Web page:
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Science & Technology
- GS 3 || Security || Internal Security Threats || NE Insurgency
Why in the news?
- The recent killings of civilians by security forces in a case of alleged mistaken identity in Nagaland has once again rekindled the debate over the Armed Forces Special Powers Act (AFSPA), a law that gives enormous discretionary powers to the armed forces over a civilian population.
- While addressing the reporters Chief Minister NeiphiuRio has urged the Centre to remove AFSPA from Nagaland. And called the law a “black spot on the image of the country”.
- Meghalaya Chief Minister Conrad Sangma has also demanded the repeal of AFSPA in the aftermath of the killings in Nagaland.
- The Act came into force in the context of increasing violence and insurgency in the North-eastern States decades ago, which the State governments found difficult to control.
Definition of Insurgency
- The insurgency has been defined as a protracted struggle conducted methodically, step by step, to attain specific intermediate objectives leading finally to the overthrow of the existing order. Differences in language, religion, and ethnicity often act as motivating factors for the insurgents.
Naga Insurgency- Background
- The British annexed Assam in 1826, and in 1881, the Naga Hills too became part of British India. The first sign of Naga resistance was seen in the formation of the Naga Club in 1918, which told the Simon Commission in 1929 “to leave us alone to determine for ourselves as in ancient times”.
- In 1946 came the Naga National Council (NNC), which declared Nagaland an independent state on August 14, 1947.
- The NNC resolved to establish a “sovereign Naga state” and conducted a “referendum” in 1951, in which “99 percent” supported an “independent” Nagaland.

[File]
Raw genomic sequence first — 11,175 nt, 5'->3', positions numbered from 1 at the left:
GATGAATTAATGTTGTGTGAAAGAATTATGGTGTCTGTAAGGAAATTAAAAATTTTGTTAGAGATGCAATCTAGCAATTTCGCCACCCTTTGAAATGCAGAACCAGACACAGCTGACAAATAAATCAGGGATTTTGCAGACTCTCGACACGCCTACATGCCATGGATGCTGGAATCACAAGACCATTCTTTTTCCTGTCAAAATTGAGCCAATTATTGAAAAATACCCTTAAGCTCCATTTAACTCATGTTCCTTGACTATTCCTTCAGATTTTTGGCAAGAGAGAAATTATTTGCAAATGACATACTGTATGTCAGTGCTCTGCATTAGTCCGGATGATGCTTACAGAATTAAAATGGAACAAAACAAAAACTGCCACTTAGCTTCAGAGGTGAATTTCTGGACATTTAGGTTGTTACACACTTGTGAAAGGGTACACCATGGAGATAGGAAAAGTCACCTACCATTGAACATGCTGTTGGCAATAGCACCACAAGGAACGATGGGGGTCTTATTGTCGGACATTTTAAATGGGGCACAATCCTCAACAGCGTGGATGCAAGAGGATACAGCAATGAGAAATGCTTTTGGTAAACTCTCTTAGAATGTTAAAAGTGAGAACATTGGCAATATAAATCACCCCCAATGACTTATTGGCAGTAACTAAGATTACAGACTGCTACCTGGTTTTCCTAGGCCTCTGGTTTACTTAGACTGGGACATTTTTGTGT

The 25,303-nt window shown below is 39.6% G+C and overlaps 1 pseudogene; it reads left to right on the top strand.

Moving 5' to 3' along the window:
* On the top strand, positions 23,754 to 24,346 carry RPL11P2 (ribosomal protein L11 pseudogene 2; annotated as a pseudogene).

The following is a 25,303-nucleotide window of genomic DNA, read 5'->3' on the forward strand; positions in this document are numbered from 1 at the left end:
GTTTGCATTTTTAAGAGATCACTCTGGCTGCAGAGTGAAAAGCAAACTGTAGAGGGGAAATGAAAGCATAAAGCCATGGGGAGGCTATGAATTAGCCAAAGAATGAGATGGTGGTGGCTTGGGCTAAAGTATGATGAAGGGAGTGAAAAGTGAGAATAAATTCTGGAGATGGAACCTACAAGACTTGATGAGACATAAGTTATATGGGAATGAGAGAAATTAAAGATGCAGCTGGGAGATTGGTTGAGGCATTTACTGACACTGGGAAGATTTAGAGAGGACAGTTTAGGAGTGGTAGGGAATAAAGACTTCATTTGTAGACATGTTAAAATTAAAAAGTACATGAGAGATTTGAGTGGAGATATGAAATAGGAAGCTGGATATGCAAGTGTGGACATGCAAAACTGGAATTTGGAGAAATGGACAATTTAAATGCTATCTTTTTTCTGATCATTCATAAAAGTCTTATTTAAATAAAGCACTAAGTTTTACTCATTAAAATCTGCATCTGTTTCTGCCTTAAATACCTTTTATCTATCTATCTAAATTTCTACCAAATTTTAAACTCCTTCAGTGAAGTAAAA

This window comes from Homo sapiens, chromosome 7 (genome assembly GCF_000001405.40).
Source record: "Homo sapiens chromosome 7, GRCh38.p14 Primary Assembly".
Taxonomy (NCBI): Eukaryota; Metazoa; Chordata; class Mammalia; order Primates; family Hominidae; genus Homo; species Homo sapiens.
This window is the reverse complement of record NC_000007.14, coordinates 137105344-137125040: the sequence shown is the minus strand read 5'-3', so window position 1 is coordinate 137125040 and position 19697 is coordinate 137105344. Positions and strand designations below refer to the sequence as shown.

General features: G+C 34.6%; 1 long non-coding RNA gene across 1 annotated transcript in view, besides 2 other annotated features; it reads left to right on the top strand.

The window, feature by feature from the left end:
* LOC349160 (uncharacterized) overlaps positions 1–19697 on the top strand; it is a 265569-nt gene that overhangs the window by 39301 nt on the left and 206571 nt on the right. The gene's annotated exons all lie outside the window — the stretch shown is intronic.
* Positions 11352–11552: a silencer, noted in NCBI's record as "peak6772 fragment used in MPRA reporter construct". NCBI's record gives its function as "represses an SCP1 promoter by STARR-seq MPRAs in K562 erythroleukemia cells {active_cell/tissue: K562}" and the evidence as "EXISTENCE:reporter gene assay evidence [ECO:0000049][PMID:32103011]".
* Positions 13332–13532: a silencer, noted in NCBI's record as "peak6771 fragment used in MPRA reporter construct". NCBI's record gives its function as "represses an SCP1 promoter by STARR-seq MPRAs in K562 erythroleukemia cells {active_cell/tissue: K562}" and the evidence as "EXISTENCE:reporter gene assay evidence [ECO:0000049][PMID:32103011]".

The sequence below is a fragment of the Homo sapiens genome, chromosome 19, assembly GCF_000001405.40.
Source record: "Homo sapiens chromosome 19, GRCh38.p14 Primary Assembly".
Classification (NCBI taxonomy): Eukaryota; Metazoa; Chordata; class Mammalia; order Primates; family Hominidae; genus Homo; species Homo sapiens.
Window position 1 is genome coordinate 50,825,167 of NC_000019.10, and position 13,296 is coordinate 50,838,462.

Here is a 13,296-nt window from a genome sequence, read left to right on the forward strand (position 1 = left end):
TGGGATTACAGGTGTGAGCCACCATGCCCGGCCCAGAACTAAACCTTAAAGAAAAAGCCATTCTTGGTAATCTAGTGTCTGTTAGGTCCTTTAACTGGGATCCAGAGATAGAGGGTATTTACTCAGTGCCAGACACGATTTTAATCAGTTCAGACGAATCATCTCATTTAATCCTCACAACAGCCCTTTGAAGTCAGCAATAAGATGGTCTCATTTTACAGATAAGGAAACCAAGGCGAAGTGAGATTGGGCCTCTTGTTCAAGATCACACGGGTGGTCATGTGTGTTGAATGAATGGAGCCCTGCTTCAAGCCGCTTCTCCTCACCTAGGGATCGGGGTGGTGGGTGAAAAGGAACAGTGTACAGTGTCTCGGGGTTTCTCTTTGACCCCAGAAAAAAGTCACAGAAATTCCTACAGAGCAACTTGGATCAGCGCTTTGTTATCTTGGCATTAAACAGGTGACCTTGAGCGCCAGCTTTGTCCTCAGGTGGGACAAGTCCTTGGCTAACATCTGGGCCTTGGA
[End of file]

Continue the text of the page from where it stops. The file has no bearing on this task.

- On March 22, 1952, the Naga Federal Government (NFG) and the Naga Federal Army (NFA) were formed. The Government of India sent in the Army to crush the insurgency and, in 1958, enacted the Armed Forces (Special Powers) Act.
- In 1975, when the government signed the Shillong Accord, under which this section of NNC and NFG agreed to give up arms.
- A group of about 140 members led by Thuingaleng Muivah, who was at that time in China, refused to accept the Shillong Accord and formed the National Socialist Council of Nagaland (NSCN) in 1980.
- In 1988, the NSCN split into NSCN (IM) and NSCN (K) after a violent crash.
- While the NNC began to fade away, and Phizo died in London in 1991, the NSCN (IM) came to be seen as the “mother of all insurgencies” in the region.
Demands of Naga Groups
- The key demand of Naga groups has been a Greater Nagalim(sovereign statehood) i.e redrawing of boundaries to bring all Naga-inhabited areas in the Northeast under one administrative umbrella.
- It includes various parts of Arunachal Pradesh, Manipur, Assam, and Myanmar as well.
- The demand also includes the separate Naga Yezabo (Constitution) and Naga national flag.
Beginning of Peace talks
- June 1947-Assam Governor Sir Akbar Hydari signed the Nine-Point Agreement with the NNC’s moderates in June 1947, but the movement’s senior leaders, like Phizo, were not taken into confidence, and Phizo bluntly rejected it.
- July 1960– In July 1960, a 16-point agreement was signed, resulting in the formation of Nagaland on December 1, 1963. The agreement, in this case, was with the Naga People’s Convention, which was created by moderate Nagas in August 1957 amid a violent phase, rather than with the NNC.
- 1964-1967- A Peace Mission was organized in April 1964 to reach an agreement with the NNC on the suspension of activities, but it was abandoned in 1967 after six rounds of discussions.